Look at most travel guides and they will tell you that the best time to visit Thailand is over the British winter and into early spring. This is because the period from November to April is the driest and coolest time of year, making it probably the most comfortable. But this article argues against that perceived wisdom and we will explore why summer is actually by far the best time to visit this beautiful country.
Of course, the first thing to say is that for a country as stunning and as varied and as friendly as Thailand, there truly is no bad time to visit. But if you want to get the most out of your trip and enjoy a true Thai experience, you should definitely consider booking your next holiday to Thailand in the summer. Let’s have a look at why:
Things to remember
It’s very hot during the summer months so your natural inclination will be to bring sun cream, flip flops and light clothes. This is certainly true, but you need to remember that the rain necessitates other essentials too. Firstly, you’ll need to ensure you bring a light raincoat and you’ll also want some sort of waterproof covering for your luggage and day bag.
Additionally, remember that with the wet weather come the mosquitos. In the majority of tourist destinations malaria is not an issue but they do carry a range of other tropical diseases, so make sure you talk to your doctor and get your injections for Thailand. Of course, the best defence against mosquitos is to wear plenty of repellent, so ensure you bring one with DEET.
It’s the beauty season
OK, so it hardly sounds like a positive to say it, but there’s no doubt that the summer is on average the wettest and hottest time of year. Over July, August and especially September it is the monsoon season and you will almost inevitably experience some very heavy showers. But you don’t have to look at this wholly as a negative – the rain feeds the plants and flora, meaning that this is the time that Thailand is at its most beautiful.
The splendid tropical vegetation means you can capture stunning photos of your trip during this period. But the impressive views and vistas are not the only reason why you should choose to visit in the summer time.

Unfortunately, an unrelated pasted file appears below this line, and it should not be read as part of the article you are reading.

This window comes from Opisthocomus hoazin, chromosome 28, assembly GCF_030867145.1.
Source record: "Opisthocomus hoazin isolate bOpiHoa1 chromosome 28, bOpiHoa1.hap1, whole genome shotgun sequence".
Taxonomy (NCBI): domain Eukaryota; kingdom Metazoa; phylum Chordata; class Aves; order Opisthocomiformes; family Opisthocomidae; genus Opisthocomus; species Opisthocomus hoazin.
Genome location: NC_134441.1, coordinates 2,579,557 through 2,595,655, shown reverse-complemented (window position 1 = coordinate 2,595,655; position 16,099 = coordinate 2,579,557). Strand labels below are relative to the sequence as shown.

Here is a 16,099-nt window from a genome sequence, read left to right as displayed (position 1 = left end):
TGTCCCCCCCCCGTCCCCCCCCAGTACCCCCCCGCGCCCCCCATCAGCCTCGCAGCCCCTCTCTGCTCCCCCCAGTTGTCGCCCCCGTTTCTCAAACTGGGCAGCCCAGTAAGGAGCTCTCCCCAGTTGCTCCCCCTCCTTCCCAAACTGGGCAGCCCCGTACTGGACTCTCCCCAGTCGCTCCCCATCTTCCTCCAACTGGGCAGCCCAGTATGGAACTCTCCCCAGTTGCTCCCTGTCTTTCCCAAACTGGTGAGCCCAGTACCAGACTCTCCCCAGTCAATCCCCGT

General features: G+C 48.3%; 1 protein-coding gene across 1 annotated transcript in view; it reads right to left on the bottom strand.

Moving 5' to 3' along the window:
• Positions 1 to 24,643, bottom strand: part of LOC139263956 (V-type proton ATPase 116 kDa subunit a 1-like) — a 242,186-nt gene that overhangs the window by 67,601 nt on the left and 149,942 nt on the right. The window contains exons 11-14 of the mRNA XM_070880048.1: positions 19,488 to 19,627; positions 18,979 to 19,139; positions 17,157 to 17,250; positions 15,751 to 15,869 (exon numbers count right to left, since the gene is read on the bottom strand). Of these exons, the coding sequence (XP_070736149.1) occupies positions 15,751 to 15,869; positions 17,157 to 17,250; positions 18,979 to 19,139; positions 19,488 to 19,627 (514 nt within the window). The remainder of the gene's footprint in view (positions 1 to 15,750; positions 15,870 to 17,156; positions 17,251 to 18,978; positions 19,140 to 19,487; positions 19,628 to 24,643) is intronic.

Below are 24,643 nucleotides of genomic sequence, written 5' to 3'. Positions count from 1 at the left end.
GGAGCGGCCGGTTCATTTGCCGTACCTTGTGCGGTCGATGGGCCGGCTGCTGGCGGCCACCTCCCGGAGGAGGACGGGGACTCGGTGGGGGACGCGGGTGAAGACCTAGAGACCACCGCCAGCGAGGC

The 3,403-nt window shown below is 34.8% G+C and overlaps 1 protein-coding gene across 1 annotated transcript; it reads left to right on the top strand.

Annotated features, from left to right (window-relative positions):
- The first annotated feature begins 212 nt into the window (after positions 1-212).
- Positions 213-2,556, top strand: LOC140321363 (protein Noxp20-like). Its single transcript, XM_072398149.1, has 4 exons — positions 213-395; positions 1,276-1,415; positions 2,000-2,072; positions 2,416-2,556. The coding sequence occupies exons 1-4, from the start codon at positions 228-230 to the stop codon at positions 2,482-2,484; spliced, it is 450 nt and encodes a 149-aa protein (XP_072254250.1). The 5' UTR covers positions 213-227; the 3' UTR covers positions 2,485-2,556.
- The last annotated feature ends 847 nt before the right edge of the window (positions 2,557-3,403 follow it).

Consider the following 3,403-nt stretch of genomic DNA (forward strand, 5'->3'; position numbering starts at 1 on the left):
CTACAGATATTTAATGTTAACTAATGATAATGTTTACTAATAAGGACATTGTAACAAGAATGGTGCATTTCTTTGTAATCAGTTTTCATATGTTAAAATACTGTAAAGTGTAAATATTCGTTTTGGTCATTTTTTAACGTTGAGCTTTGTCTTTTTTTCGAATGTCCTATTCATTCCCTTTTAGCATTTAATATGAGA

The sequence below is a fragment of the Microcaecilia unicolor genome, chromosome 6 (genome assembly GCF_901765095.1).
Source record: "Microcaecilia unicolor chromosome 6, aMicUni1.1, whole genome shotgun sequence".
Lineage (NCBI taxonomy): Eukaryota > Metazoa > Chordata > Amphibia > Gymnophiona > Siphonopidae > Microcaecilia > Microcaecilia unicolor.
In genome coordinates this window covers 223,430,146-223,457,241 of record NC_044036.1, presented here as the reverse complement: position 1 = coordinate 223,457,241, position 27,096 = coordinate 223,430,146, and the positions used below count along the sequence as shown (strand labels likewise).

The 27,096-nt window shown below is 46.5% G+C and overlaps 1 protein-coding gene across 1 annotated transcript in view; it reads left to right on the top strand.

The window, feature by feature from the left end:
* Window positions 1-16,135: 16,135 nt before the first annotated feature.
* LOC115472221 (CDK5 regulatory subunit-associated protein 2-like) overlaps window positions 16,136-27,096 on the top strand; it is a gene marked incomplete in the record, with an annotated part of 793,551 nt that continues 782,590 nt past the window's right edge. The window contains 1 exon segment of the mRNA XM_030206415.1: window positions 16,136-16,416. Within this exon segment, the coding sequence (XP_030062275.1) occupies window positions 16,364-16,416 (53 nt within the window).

A tranquil side of Thailand
The combination of charming towns, fine sandy beaches, luxury resorts and dirt-cheap hostels, means that this is a country that caters to every budget. And that means that Thailand during its peak period is exhaustingly, excruciatingly busy. But given the rain and the heat, many visitors choose to avoid Thailand from May to November. So the summer months are characteristically known as the low season. And the low season really makes all the difference here.
During the low season in the summer you’ll find deserted beaches, quieter attractions and an all-round calmer atmosphere. This gives you a chance to experience a Thailand that isn’t overflowing with backpackers and tourists. And let’s not forget the other obvious benefit of fewer visitors.
With less demand in the low season, you’ll find much lower prices everywhere from hotels and restaurants to shops and bars. Travelling in Thailand is already cheap, but during the low season your money will go even further. Additionally the price of your airline ticket will be much lower – so if you’re working to a tight budget, you’ll appreciate visiting in the summer.
Where should you go?
If you’re looking for a beach destination, try to stay as far east as possible. Koh Samui, Koh Pha Ngan and Hua Hin are some of the best options as they tend to be drier than the rest of the country, although you should still expect showers. Conventional wisdom states that you should avoid the north of the country as this is where the rain falls in its highest quantities. But if you’re going for culture rather than coastline, northern cities of Chiang Mai and Chiang Rai hold plenty of stunning sights, none of which are adversely affected by the rainfall. It’s just worth knowing that when the rain gets torrential it can make hiking a bit of a challenge.
Where should you avoid?
It’s generally accepted that the north and the western coast of Thailand are the least palatable during the summer. The heavy rain can leave popular resorts like Phuket, Krabi and Khao Lak feeling quite washed out. And it’s also a good idea to avoid this time of year if you’ve got your heart set on a holiday in Bangkok. The Thai capital is always busy and the hot, humid weather is not the most fun way to experience it.